For no good reason, I watched 90 minutes of yesterday’s Edina Heritage Preservation Commission meeting. I am the kind of person who will occasionally put a municipal YouTube video on the TV and wait for something weird to happen.
Edina’s swanky Country Club District was the focus of this meeting. Commissioners went into great detail making sure two giant mansions, slated to replace some soon-to-be-bulldozed houses, would be consistent with the character of the neighborhood. Further along in the meeting, they reviewed the work of the city’s preservation consultant, who had been tasked with writing up a “more complete and fully documented biography” of Samuel Skidmore Thorpe, the wealthy real estate tycoon who controlled development of the neighborhood starting in 1924.
The consultant’s initial work, presented at a meeting in June, received public feedback taking issue with certain missing details. Even an outside observer of Edina like myself knows a few things about the Country Club District. Based on local news coverage going back a few years, I was familiar with the fact that this neighborhood was originally developed with race-based restrictions on who could own property.
Observers wrote in to point out that the city’s consultant, Robert C. Vogel, left some important things out of his report. Maybe he’d seen the story about the neighborhood’s Wikipedia entry and wanted to avoid instigating another racial “edit war.” In response to the feedback, Vogel came to yesterday’s meeting with a revised biography of the developer.
I compared the first document with the second. Things I noticed about the first version: it describes Thorpe in terms that make him seem like an innovator in the area of “restrictive covenants”; he is the developer of “one of the first communities in the nation to adopt” a set of planning standards and “architectural controls.” There is no mention of race or race-based restrictions.
It’s important to point out that deed restrictions are not inherently about racial exclusion. These rules are often about limiting how a property owner can alter or use their property. Vogel writes about Thorpe’s use of deed restrictions as if he is a pioneer of the tactic. If all you know is what’s in this document, you can only conclude he is referring to architectural and land-use restrictions — not racial covenants. It’s bizarre to have included one detail without the other.
Vogel’s revision doesn’t delete anything from the first document, but it adds a lengthy paragraph acknowledging Thorpe engaged in the legal exclusion of “African Americans, Jews, and other minorities from owning or renting property” in the Country Club District.
A few sentences later, Vogel adds that “Thorpe did not invent restrictive covenants” and “there is no clear evidence to show he was a virulent racist or anti-Semite” (but you just presented us with some compelling evidence he did a significantly racist thing). The man who — in the previous paragraph — is an innovator in architectural deed restrictions, becomes just a product of his times (“standard practice”) when it comes to racial covenants.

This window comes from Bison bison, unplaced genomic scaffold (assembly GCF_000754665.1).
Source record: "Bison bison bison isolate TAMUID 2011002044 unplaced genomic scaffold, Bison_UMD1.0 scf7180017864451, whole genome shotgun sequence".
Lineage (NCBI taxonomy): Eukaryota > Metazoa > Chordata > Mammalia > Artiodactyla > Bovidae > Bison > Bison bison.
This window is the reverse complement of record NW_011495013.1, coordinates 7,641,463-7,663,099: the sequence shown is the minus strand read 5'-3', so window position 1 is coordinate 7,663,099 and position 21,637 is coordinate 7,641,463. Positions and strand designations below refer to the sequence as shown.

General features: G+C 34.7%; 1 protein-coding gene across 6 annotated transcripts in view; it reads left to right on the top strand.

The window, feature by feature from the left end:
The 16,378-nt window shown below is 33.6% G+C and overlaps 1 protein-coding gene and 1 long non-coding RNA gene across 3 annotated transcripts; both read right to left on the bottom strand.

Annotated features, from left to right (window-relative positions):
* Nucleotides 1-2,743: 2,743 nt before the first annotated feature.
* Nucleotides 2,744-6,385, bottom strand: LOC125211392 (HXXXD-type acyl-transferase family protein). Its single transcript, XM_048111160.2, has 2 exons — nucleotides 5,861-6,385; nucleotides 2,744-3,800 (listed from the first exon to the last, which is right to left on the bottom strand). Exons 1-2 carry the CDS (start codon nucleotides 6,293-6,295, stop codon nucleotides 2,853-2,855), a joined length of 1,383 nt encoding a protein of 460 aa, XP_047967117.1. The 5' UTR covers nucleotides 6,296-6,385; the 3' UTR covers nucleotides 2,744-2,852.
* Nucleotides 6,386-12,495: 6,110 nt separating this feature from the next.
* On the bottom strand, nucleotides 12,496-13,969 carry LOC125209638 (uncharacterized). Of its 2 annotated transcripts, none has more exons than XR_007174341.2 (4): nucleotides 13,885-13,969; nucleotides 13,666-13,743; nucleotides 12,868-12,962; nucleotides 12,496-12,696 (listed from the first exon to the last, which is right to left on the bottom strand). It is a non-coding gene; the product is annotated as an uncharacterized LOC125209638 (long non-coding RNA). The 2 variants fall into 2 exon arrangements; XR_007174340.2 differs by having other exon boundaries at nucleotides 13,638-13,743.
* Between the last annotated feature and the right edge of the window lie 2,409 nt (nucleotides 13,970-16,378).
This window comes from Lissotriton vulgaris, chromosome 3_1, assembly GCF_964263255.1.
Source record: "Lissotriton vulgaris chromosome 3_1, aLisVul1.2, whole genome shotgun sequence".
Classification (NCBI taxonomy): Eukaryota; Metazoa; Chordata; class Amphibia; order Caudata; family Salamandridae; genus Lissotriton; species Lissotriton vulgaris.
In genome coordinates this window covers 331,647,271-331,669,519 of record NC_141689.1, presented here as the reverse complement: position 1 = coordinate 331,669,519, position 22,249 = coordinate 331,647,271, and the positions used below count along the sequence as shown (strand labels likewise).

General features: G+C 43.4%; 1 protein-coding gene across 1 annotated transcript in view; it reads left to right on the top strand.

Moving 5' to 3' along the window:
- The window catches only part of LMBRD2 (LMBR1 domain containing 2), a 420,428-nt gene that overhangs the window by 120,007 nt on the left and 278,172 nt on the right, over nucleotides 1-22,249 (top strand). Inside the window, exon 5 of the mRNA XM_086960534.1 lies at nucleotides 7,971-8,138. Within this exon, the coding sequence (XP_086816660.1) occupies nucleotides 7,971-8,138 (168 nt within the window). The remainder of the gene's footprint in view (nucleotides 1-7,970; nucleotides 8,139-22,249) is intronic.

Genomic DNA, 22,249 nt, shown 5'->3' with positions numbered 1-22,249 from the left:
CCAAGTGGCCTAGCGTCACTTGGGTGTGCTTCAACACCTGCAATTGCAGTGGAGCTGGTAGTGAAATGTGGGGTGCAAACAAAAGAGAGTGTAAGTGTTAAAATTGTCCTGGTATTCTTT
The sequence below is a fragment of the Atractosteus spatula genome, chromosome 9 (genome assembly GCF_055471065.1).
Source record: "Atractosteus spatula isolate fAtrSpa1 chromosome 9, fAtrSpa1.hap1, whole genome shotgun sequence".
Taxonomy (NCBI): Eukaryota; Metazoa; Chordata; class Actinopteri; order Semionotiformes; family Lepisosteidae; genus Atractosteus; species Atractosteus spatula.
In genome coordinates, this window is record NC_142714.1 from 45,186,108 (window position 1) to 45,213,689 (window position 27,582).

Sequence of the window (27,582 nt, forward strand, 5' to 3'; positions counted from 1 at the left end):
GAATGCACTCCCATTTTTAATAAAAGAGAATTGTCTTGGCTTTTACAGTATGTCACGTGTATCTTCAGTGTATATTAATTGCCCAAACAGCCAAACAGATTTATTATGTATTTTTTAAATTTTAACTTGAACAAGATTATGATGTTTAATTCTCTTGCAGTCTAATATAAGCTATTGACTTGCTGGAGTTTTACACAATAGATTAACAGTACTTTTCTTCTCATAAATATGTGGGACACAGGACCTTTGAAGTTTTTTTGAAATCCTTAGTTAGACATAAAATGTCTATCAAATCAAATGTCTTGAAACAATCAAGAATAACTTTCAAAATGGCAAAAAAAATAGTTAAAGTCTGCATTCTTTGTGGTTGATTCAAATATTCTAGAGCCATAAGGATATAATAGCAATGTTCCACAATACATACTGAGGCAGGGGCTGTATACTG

The revisions were well-received. One commissioner congratulated Vogel: “it does a very nice historical — without bias one way or the other… it states the facts… it doesn’t give a judgment one way or the other.” Another called it a “great addition,” and said she looked forward to sharing the biography in the neighborhood magazine. The commission approved it unanimously.
I have an overly generous way to explain this impulse to deny and minimize a history of racist housing practices. People become very sensitive when this discussion gets so specific that it touches their own neighborhood (so sensitive that I knew better than to use the words “white” or “racism” in this sentence). This is especially true of those who are deeply invested in the idea that their neighborhood is a gift from a god-like real estate developer who died a long time ago. If their neighborhood wasn’t divinely-inspired, then that means it might be okay — maybe even necessary — for things to change a little bit. It’s a dangerous mental road to go down.
Here’s an example at the top of mind. More than two years after a random Minneapolis man used the phrase “white pastoralism” at a community meeting, people can’t stop talking about how upsetting it was. Just yesterday, a right-wing think tanker from New York City, scolded Minneapolis about it (“Smart Minneapolis housing policy need not be so divisive”) in our hometown newspaper.
It’s another opportunity for me to mention something that gets overlooked in the aggrieved response to “white pastoralism.” According to the guy who coined the phrase, Zack Mohlis:
I used the phrase “white pastoralism” to describe the way 19th century white Victorian nostalgia is often used as justification for historic preservation, which needs to change in a changing Minneapolis which needs to represent the cultural heritage of all residents.
It’s something to think about the next time you’re watching a Heritage Preservation Commission meeting, during the endless discussion of whether a new mansion will have the correct architectural details to match the old mansions, which were built by a rich white guy who felt compelled to legally bar anyone but Caucasians from owning property in the neighborhood.